Albemarle County Schools Dealing with Waitlist for Popular Program

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Kelvin Reid Kelvin Reid
Kate Acuff Kate Acuff

Albemarle County Public Schools (ACPS) is busy gearing up for the start of the new school year later this month.

But, administrators are in the middle of juggling problems over the staffing and accessibility of the Extended Day Enrichment Program (EDEP). Some parents have expressed frustration to NBC29 about children being waitlisted for that program.

The Department of Social Services took over the program last year. Since then schools have had a hard time keeping up with new state mandates for staffing and the desire to make the program even more accessible to low income families.

“That's a byproduct of being a popular program that's really desirable. We're convenient and it's good quality,” said EDEP Director Kelvin Reid.

The hardest mandate is that the job is part-time, yet looks for teachers, not just care-takers.

“We do a lot of thematic units, we try to find very highly-qualified staff, and it makes it tough when we have teachers who really want to be full time in a classroom,” Reid said.

There are nearly 250 kids on the waitlist. To get all of them spaces, EDEP needs to hire between 12 to 15 more people.

To add insult to injury, a program evaluation by the school board found another issue with the enrichment program: “What popped out for me was the equity issue, because there is a very strong skew towards higher-income kids in the program,” said ACPS Board Chairwoman Kate Acuff.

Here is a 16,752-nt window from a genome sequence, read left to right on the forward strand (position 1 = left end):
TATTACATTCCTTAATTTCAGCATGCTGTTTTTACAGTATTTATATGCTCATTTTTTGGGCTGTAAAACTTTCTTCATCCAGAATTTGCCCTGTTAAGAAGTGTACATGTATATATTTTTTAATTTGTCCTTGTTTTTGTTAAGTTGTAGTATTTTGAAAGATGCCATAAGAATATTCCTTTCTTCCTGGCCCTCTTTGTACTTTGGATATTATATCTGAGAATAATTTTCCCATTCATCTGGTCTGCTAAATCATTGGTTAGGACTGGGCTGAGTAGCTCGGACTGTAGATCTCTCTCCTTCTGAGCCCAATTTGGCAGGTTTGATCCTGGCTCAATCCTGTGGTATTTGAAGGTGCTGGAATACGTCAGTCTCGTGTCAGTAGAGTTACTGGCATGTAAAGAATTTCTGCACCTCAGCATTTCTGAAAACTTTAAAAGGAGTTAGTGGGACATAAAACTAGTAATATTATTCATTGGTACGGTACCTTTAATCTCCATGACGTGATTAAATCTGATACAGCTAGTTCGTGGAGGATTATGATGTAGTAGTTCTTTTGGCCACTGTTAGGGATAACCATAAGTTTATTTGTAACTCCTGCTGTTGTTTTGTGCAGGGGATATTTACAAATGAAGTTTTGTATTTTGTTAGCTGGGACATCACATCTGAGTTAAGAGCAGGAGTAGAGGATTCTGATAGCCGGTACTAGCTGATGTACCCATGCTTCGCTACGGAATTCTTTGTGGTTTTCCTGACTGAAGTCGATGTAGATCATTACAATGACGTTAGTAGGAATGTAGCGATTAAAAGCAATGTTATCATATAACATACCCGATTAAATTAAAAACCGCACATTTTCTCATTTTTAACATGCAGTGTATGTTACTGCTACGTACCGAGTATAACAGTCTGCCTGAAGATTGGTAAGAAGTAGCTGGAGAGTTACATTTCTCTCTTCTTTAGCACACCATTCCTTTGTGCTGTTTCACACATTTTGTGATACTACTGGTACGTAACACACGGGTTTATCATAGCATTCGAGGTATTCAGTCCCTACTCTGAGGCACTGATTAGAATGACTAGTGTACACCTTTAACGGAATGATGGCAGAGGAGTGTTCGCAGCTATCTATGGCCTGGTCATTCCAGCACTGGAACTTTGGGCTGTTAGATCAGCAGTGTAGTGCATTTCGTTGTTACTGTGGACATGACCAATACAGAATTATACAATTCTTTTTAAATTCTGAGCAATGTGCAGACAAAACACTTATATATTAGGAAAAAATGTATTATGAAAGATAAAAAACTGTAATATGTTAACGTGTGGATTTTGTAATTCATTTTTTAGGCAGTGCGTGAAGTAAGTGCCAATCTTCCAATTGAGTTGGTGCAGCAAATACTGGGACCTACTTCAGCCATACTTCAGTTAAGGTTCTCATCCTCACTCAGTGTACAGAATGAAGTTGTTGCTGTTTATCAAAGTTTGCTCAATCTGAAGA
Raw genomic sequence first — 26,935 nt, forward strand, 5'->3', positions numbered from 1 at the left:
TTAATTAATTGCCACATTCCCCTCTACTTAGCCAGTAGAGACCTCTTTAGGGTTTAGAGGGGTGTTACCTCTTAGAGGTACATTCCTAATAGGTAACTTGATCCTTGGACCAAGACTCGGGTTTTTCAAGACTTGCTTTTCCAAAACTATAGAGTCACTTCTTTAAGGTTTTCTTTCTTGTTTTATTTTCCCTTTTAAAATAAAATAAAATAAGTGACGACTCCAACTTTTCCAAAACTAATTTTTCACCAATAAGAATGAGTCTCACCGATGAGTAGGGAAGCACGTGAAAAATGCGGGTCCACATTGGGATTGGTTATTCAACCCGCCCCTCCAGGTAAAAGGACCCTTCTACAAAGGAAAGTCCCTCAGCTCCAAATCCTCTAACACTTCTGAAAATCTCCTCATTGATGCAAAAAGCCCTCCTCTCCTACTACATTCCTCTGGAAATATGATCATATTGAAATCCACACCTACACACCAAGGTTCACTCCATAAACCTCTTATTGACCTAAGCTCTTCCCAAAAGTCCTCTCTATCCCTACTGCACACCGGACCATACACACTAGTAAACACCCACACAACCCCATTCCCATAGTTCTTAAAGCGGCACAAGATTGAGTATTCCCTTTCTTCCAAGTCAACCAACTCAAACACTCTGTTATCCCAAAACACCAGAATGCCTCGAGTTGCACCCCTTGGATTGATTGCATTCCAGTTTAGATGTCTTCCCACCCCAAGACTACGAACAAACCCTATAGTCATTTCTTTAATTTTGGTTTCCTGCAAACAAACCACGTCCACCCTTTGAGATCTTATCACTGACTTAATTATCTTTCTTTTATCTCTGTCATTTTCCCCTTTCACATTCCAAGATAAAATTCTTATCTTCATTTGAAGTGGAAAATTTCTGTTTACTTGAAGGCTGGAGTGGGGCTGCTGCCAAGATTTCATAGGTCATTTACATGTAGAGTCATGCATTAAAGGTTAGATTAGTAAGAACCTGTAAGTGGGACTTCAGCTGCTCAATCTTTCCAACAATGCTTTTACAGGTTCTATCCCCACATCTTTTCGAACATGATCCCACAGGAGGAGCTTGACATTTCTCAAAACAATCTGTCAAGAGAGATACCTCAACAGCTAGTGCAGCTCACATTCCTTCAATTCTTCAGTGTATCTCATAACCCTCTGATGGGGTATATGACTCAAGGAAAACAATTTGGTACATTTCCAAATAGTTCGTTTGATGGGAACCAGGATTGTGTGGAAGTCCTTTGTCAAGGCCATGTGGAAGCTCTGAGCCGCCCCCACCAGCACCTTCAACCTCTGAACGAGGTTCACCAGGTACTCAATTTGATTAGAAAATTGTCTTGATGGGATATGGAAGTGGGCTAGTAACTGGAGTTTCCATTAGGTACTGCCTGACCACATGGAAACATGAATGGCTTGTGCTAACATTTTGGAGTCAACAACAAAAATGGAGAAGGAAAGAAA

The educational program costs just over $2,100 per academic year. That's affordable for some families, but not necessarily for low-income households.

“Even if the $230 tuition per month for full time is affordable, it’s not affordable if you have two or three kids in the program. It adds up quite quickly,” Acuff said.

This year, ACPS will budget money to pilot a program at Red Hill and Scottsville elementary schools to help make the program more accessible.

“We're going to have a sliding scale with parents making less than $16,000, which is really low, not having to pay any tuition,” said Acuff.

The chairwoman said it does not escape her that the effort to make the program more accessible will run directly into the original problem: “There is an issue if we can't even staff it now... Last year we had a waiting of about 215 children, and we had almost 1,100 students in the program and that the main bottleneck is staffing.”

With just under three weeks to the start of school, and Reid says they are hiring, and inching through the waitlist.

“Our goal is to serve all children. We believe we're the best place for them. I think parents believe we're the best place for them,” he said.

Acuff says legislation is in the works to transition oversight back to the Department of Education, which will loosen those mandates, and make staffing easier to get more kids that after school care.